The traditional way of brand thinking is only going to continue to decline in effectiveness. In this era of “fake,” to BUILD trust, to build a sustainable foundation for growth, brands must go beyond their purpose and focus on the higher-level cultural system of trust.
The current trend among agencies, consultants, and pundits is around purpose. It sounds lofty, and there can’t possibly be anything wrong with focusing on a brand’s purpose for existing, right? The problem, as I see it, is there’s definite potential for it to be very self-centered and not customer-focused. Even when couched in such beautiful language as “shared values” and “aligned with ideals” it is usually 100%, completely, about the brand.
Along life’s journey, there are many traditional rites of passage. In this country, they often relate to the achievement of “The American Dream” ideal, the “ideal that every US citizen should have an equal opportunity to achieve success and prosperity through hard work, determination, and initiative.” We’re experiencing a “pivot” of The American Dream. A different version exists, and it’s a vastly different journey depending on your generation.
Marketing and branding professionals will often talk about the importance of the “relationship” between consumers and brands. I have to confess I have questioned if there can be a true relationship between a brand and a person. However, recent work has made me think differently about it. To start, consider the word under its most basic definition:
“the way in which two or more concepts, objects, or people
are connected, or the state of being connected.”
So yes, technically, everything has a relationship with something else - be it economic, social, or even just by proximity. However, if we break this concept down further, relationships can be “transactional,” in that they are functional in nature, or emotional, like the bond we have with significant others, like friends, family, and partners. So transactional relationships are obviously possible. The real question is, can people have an emotional relationship with a brand?
A Bond Based On Trust
Emotional relationships are a bond based on trust, and a lot of social science research examines what builds this strong connection. It is an easy presumption that commonality - interests, personality, values, etc. - is the driver. However, according to psychologist John M. Gottman, one of the strongest predictors of trust is that of attention. He discovered that how people attended to each other, no matter what they were talking about, was the key. It was about giving the other person the type of attention they needed, a finding reinforced by Gary Chapman’s research on the concept of “love languages.”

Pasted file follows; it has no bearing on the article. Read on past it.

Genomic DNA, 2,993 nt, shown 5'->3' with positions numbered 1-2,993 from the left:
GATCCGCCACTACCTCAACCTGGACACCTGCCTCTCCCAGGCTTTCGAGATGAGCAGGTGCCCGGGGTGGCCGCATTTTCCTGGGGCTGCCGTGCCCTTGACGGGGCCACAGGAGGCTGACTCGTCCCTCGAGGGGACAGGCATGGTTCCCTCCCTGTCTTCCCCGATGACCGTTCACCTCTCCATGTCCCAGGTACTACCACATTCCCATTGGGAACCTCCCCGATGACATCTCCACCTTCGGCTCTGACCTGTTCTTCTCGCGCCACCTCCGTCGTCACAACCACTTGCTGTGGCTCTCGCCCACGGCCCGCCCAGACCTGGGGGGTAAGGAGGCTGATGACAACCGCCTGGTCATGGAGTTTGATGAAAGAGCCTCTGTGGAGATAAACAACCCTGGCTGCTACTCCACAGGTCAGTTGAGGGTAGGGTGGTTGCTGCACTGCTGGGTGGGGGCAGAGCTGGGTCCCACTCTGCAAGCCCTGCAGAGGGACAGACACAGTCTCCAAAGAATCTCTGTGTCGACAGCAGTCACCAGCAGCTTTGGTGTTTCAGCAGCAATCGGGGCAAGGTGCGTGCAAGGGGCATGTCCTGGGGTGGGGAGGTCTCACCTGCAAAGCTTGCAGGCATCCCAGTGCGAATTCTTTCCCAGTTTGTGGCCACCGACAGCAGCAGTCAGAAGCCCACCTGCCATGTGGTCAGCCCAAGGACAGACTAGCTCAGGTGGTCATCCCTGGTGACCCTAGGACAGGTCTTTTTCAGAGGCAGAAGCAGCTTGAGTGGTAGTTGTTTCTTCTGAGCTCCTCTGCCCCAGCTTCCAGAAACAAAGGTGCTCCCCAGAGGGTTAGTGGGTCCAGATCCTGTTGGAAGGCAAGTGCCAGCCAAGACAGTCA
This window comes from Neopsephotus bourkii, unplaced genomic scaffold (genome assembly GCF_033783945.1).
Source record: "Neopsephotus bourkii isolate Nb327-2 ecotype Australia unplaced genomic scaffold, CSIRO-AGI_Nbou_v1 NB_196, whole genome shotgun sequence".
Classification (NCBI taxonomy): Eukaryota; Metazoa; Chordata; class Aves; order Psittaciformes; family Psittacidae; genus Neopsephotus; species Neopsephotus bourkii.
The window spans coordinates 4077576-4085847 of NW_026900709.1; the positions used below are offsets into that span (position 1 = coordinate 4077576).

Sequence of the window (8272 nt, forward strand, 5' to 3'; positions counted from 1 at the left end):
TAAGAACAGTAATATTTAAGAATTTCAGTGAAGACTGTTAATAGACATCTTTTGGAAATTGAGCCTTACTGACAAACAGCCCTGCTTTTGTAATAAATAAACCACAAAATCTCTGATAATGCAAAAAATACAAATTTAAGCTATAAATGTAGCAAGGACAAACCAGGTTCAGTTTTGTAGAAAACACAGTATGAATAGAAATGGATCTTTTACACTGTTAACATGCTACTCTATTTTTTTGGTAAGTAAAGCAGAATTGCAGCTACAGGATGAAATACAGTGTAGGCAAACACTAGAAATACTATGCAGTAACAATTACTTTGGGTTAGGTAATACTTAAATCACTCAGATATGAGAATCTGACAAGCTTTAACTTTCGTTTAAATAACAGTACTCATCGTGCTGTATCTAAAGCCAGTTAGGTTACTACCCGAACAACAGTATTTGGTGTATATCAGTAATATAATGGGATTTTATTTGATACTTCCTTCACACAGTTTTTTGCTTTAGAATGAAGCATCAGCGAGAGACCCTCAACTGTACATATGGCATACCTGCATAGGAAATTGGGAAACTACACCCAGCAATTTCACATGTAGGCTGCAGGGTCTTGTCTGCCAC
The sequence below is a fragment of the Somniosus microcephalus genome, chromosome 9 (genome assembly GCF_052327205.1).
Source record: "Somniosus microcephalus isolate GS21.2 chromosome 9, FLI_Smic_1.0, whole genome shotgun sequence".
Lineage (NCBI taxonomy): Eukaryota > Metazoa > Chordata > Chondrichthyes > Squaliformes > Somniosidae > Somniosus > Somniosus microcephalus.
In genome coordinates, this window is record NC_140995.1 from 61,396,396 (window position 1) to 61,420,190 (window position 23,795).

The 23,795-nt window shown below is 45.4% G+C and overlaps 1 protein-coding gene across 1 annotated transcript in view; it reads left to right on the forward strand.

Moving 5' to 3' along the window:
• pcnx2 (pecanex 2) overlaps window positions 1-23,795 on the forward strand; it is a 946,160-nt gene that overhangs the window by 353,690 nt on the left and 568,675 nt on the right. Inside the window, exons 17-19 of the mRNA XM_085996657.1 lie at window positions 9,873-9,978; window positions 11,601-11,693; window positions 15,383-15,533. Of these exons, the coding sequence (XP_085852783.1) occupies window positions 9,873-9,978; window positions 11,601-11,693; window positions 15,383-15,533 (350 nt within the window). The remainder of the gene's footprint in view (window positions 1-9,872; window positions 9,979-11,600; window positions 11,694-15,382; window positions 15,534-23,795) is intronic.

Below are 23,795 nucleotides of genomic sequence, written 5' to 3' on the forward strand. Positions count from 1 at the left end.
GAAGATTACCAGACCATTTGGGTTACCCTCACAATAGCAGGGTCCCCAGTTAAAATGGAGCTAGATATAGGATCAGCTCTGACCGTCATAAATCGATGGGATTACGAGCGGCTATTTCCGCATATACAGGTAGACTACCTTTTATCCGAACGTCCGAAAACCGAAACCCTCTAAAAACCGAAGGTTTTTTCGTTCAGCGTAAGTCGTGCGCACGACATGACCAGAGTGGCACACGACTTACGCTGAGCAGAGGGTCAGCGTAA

Can Brands Be More Human?
So can we think about relationships with brands in this emotional way? Maybe not historically, where relationships tended to be transactional and one-way. But today, people are interacting and engaging with brands differently. They care less about the brand as a product (expecting basic quality and function), and more about identity, experience, and intention.
- What does using this brand say about me? My values? My intent?.
- What the experience of finding/buying/using/disposing of this brand?
- Does this brand have their customers best interests at heart?
This shift in interaction and engagement is largely due to the influence of social media, which enabled and accelerated the flow of communication not only between brand and customer but between customers themselves. By that very fact, our brands have had to become more “human” to communicate in that environment. Which then means that we should be thinking of the relationship in more emotional terms. Moreover, if we do, we can apply what we have learned from social science to brands. That if we make ourselves (our brands) focus on the type of attention consumers need, an emotional bond can result.
Relationships Are A Risk
It is a different way of looking at brand/consumer relationships, and there is a risk. Interactions are not always pleasant, and there are times when people are angry, irrational and confrontational. It makes much sense to be cautious and guarded in communication. However, as in any relationship, if there is resolve to be consistent, commitment to having their best interest at heart, and then trying to give the other party the attention they need, you will always come out of it stronger and better.
Sometimes you get an unexpected chance to pitch a fantastic company that’s outside your core target, and you just can’t pass it up. It's a mind-blowing, heart-racing, adrenaline-producing scrum and your team goes through a hero’s journey to achieve an impossible task. You push through, don’t sleep, and then end up giving an awesome, caffeine-fueled presentation. Secretly, you think you got it. Then you get the call that you weren't selected....
Most have considered the definition of local settled for a while, and there is an underlying understanding in the academic world of what that means. Local is so much more than geography; it is also cultural. Local means supporting the people in your area and considering the impact that your company (or brand) is having on their community.
A state of liminality during a rite of passage is the time of uncertainty - when an identity or role that was known and comfortable is left behind to make way for something new and unknown. In this first of a two-part blog series, Helena Ottoson explains the original application of liminal space and prepares you for the second post - understanding how to engage and interact with a brand's target audience that might be in a liminal state.
Marc Posch of Mark Posch Designs discusses some of the challenges technology brands face with green branding. "Green" is often associated with political ideology - how can a brand transcend this?